Euler's Integral Of The Second Kind

Evaluate $\displaystyle \int_1^\infty \left(\frac{\ln x}{x}\right)^{2011}\,dx$.

I had this rather fun problem on my calculus homework so I thought I should share a solution :0 We can rewrite this integral to $\displaystyle\int_1^\infty\frac{\ln x^{2011}}{x^{2011}}\,dx$ and then try integration by parts. Let $u=\ln^{2011}x$ and $dv = x^{-2011}\,dx$. This gives us

Integrating by parts gives us

Note that because $2010x^{2011}$ will dominate $\ln^{2011}x$ as $x$ approaches $\infty$, we can assume the first term to be to be $0$. Therefore, we are left with $\displaystyle\frac{2011}{2010}\int_{1}^\infty\frac{\ln^{2010}x}{x^{2011}}\,dx$.

By repeating integration by parts, we eventually begin to see a pattern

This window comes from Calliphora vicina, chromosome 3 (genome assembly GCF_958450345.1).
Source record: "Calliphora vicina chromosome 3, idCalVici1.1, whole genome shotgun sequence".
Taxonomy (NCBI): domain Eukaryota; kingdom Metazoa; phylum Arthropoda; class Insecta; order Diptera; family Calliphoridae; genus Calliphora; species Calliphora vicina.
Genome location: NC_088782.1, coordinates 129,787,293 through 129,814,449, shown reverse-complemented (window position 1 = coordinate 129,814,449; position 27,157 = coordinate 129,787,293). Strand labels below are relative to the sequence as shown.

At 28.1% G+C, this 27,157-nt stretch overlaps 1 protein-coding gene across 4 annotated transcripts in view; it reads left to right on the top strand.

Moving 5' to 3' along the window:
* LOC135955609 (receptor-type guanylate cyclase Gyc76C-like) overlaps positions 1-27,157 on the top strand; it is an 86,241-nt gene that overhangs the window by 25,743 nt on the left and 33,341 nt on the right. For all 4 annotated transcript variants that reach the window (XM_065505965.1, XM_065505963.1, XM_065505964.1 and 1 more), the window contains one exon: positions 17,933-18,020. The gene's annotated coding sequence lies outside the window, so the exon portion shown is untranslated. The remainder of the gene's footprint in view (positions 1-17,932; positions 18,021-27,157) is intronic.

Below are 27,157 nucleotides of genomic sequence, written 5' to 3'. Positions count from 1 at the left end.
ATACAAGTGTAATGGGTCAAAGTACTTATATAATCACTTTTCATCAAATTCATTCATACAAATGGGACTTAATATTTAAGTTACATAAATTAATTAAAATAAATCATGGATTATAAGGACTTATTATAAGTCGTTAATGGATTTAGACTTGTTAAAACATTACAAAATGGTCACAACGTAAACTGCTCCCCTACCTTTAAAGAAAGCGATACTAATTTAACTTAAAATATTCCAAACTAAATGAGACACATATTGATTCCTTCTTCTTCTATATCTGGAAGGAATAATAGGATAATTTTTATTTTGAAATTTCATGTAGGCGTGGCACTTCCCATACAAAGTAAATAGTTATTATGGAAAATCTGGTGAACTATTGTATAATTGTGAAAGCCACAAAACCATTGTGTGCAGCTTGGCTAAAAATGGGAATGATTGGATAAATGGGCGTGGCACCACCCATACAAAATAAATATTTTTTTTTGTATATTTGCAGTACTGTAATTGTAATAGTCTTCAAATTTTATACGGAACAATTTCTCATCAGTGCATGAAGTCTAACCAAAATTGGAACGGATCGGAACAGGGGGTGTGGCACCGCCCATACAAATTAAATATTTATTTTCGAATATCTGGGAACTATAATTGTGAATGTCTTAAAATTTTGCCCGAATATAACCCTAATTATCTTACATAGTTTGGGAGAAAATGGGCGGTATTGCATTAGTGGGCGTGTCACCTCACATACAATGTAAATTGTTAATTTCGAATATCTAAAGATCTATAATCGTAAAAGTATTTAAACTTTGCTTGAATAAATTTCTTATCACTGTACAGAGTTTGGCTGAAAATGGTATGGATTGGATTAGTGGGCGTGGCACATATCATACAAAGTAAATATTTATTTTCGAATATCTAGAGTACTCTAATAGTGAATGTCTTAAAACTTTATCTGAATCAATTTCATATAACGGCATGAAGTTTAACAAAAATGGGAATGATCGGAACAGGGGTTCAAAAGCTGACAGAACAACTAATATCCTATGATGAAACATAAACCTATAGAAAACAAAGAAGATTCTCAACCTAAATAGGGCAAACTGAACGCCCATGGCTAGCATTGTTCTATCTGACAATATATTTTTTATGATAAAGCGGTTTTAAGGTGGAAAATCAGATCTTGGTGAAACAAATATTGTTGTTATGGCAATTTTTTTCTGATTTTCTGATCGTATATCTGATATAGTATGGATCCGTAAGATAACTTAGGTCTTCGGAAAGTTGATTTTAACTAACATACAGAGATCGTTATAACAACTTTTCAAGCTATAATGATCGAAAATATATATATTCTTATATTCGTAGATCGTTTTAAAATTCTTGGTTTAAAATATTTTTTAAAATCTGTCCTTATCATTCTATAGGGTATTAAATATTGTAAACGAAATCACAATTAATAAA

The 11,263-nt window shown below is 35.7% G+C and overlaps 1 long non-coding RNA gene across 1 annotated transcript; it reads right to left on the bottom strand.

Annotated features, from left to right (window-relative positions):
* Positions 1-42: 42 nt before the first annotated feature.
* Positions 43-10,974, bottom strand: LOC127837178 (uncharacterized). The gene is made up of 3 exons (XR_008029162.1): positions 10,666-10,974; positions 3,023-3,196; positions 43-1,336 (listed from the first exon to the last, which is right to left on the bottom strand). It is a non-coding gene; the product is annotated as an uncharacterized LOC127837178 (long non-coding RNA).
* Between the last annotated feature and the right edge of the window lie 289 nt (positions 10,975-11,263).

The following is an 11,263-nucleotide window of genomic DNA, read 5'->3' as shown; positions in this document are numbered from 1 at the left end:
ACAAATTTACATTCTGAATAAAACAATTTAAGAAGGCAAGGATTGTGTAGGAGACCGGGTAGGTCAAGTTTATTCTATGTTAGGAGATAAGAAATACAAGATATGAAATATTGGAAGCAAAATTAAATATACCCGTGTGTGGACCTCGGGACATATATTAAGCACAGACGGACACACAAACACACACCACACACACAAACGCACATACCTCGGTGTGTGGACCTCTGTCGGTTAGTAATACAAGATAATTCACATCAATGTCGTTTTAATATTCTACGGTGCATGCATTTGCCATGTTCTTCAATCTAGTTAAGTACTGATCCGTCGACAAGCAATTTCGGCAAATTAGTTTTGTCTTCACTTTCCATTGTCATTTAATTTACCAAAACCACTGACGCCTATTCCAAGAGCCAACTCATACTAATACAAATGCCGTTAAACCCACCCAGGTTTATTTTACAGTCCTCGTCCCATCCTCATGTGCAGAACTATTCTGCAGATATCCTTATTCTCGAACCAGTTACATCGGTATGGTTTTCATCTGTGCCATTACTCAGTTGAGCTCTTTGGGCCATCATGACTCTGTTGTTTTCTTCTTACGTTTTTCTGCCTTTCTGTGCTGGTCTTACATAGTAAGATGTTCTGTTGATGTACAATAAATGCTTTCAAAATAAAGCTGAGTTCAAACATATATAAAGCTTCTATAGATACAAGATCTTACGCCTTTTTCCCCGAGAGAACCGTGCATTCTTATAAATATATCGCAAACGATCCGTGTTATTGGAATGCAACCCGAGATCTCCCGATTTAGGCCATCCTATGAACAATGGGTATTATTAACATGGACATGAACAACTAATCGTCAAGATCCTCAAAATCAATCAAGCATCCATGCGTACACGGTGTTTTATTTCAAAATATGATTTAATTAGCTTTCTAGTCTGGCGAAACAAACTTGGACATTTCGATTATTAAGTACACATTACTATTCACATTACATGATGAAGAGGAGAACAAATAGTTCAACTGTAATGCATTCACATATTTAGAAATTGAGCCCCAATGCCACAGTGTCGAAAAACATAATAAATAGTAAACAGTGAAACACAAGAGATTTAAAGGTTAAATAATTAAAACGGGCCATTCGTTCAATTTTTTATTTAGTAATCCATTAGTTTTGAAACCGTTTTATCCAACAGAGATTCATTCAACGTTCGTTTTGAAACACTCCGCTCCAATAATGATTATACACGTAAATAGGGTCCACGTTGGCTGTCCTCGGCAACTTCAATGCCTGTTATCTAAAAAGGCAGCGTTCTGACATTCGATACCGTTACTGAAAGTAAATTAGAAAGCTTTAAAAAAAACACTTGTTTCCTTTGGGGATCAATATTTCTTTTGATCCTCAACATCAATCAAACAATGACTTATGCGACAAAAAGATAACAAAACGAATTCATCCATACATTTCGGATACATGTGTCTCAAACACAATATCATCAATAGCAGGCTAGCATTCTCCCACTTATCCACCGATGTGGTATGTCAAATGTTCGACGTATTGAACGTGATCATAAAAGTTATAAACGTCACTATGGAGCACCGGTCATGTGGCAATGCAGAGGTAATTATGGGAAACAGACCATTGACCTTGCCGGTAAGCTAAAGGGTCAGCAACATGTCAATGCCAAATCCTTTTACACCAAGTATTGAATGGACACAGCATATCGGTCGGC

If we let $\displaystyle I_n=\int_{1}^\infty\frac{\ln^{n}x}{x^{2011}}\,dx$, then


Alternative solution

We noted that we were able to solve this problem via integrating successively; however, there is a much quicker and cleaner way to evaluate this integral by utilizing Euler’s integral of the second kind.

In short, Euler’s integral of the second kind describes a derived form of the gamma function $\Gamma(n)=(n-1)!$. When put in integral form, we get $\displaystyle\Gamma(z)=\int_0^\infty x^{z-1}e^{-x}\,dx$.

To show this is relevant to our problem, we integrate by substitution. Let $u=\ln x$ and $x=e^u$. This gives us $dx = e^u\,du$. Therefore

By letting $z=2010$, we can rewrite the integral as